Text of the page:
“Understanding connectivity in the sea to better manage Australia’s marine biodiversity”
Maintaining a healthy and biologically diverse marine environment is essential for sustaining economical development. This is particularly true in Australia, an island nation with the world’s largest area of ocean territory. Systematic discussions about marine biodiversity usually converge on a single topic: the dispersal of marine organisms. Dispersal (often known as genetic connectivity) is perhaps the major force shaping species distribution, persistence and evolution and represents a critical factor when developing management strategies for fishery resources, implementing aquaculture initiatives, or designing marine protected areas (MPAs). Data on dispersal of marine organisms has been very difficult to acquire, not least because of the problems of observing direct movements in the sea. However, recent advances in DNA technology and statistical analyses have revolutionized the way we make inferences about the biology of marine organisms – researchers are now capable of addressing consequential questions about dispersal and evolution in the sea that could not be realistically formulated few years ago. Those include assessments of the biological consequences of rapid climate change in marine waters of Australia, which in some regions are warming at over four times the global ocean warming average.
MEGMAR (the Molecular Ecology Group for Marine Research) combines research expertise in marine ecology, conservation management, oceanography and molecular ecology to address questions about marine biodiversity relevant to a range of marine stakeholders including scientists, educators, government departments and commercial and recreational fishermen. It represents the first molecular ecology group in Australia with a focus on connectivity, seascape genetics and evolution in the sea. Our multi-institutional research program initiated in 2005 in Sydney, with funding from Macquarie University. It is now based in Adelaide and is currently funded by an ARC Discovery (DP110101275, Beheregaray, Möller & Waters 2011-2013) and by Flinders University.
Our main focus is on connectivity and seascape genetics of temperate marine animals – an area we have pioneered and lead in Australia. Seascape genetics is the joint analysis of high-resolution population genetic data and marine environmental data. We have generated highly resolving population genetic datasets and conducted powerful analytical analyses combining genetics and oceanography. These have been used to assess the relative roles of history, temperature and transport in shaping population connectivity and range shifts. For instance, we have shown that variation in ocean current circulation, through its influence on larval transport and recruitment or on prey distribution, can generate reduced connectivity in species capable of long distance dispersal. Most of these studies (listed below) were on species sampled along the east coast of Australia. Our discovery that ecologically dissimilar species display similar localized structure opens an exciting area for comparative research in the sea and strengthens the idea that oceanography can be used to predict biotic connectivity.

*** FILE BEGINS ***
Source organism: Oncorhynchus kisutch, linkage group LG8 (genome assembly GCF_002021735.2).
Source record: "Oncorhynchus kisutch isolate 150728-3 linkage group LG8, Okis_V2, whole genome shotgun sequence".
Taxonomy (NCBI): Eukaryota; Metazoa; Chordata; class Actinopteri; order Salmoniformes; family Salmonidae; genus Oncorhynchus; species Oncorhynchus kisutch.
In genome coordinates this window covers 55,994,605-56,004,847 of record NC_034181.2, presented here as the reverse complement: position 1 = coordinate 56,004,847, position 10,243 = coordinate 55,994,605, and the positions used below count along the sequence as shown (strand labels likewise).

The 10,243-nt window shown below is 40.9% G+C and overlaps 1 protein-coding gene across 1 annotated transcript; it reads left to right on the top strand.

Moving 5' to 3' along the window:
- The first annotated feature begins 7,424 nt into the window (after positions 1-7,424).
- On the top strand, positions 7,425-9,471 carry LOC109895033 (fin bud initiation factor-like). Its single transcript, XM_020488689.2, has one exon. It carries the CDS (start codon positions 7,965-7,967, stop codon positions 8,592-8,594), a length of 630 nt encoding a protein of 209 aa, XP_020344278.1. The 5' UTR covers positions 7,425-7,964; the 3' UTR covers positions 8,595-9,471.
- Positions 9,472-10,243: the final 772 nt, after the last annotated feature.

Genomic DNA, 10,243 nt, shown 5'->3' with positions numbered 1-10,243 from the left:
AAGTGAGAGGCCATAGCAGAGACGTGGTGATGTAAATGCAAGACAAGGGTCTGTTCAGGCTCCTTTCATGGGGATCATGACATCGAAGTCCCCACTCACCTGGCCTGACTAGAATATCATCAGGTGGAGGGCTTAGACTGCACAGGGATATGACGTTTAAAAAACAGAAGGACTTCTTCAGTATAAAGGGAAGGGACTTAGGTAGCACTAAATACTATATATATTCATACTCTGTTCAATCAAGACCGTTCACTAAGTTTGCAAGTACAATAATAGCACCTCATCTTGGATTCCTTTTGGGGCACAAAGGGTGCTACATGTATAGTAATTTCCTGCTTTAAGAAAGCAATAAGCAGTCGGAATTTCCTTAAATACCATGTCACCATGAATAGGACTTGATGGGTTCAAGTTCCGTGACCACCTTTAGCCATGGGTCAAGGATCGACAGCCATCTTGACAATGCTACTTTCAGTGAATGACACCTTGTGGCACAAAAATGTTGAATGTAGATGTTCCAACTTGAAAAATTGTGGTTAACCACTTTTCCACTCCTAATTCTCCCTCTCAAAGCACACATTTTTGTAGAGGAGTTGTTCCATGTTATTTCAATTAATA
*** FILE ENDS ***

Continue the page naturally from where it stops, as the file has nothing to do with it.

Our publications in this field include studies on mollusks (Teske et al. 2015a MEPS; Piggott et al. 2008 MEPS; Teske et al. 2011; Waters et al. 2014 MFR), sea-urchins (Banks et al. 2007 Ecology; Banks et al. 2010 Molecular Ecology), common-dolphins (Bilgmann et al. 2007 MEPS; Bilgmann et al. 2008 Animal Conservation; Möller et al. 2011 Marine Biology; Amaral et al. 2012 PLoS ONE), bottlenose dolphins (Möller et al. 2007 MFR; Wiszniewski et al. 2010 Conservation Genetics; Bilgmann et al. 2011 PLoS ONE; Amaral et al. 2012 Molecular Ecology), tunicates (Teske et al. 2015b MEPS; Teske et al. 2011 BMC Evol Biol; Teske et al. 2014 Ecol & Evol);sharks and coastal teleosts (Corrigan et al. 2008 J Fish Biology; Teske et al. 2010 Marine Biology) and other organisms.
We have also tackled long-standing questions in marine evolution, biogeography and taxonomy by sampling collaboratively over different ocean basins and analyzing multilocus datasets with recently developed frameworks in statistical phylogeography and phylogenetics. Some key findings include (i) a biogeographic hypothesis for the evolution of the upright posture in sea horses (Teske & Beheregaray 2009 Biology Letters), (ii) how divergent selection due to historical changes in oceanography drive speciation in limpets (Teske et al. 2011 Molecular Ecology), (iii) how “nested” cryptic diversity in a cosmopolitan ecosystem engineer exemplifies major challenges for understanding invasion and managing marine biodiversity (Teske et al. 2011 BMC Evol Biol), (iv) phylogenetic and biogeographic support for a recent radiation in an iconic shark group (Corrigan & Beheregaray 2008 MPE), (v) how past climatic changes rule out ‘Gondwanan origins’ for coastal crabs (Teske et al. 2009 MPE), (vi) a multilocus evidence for a new dolphin species in Australia (Möller et al. 2008 MPE).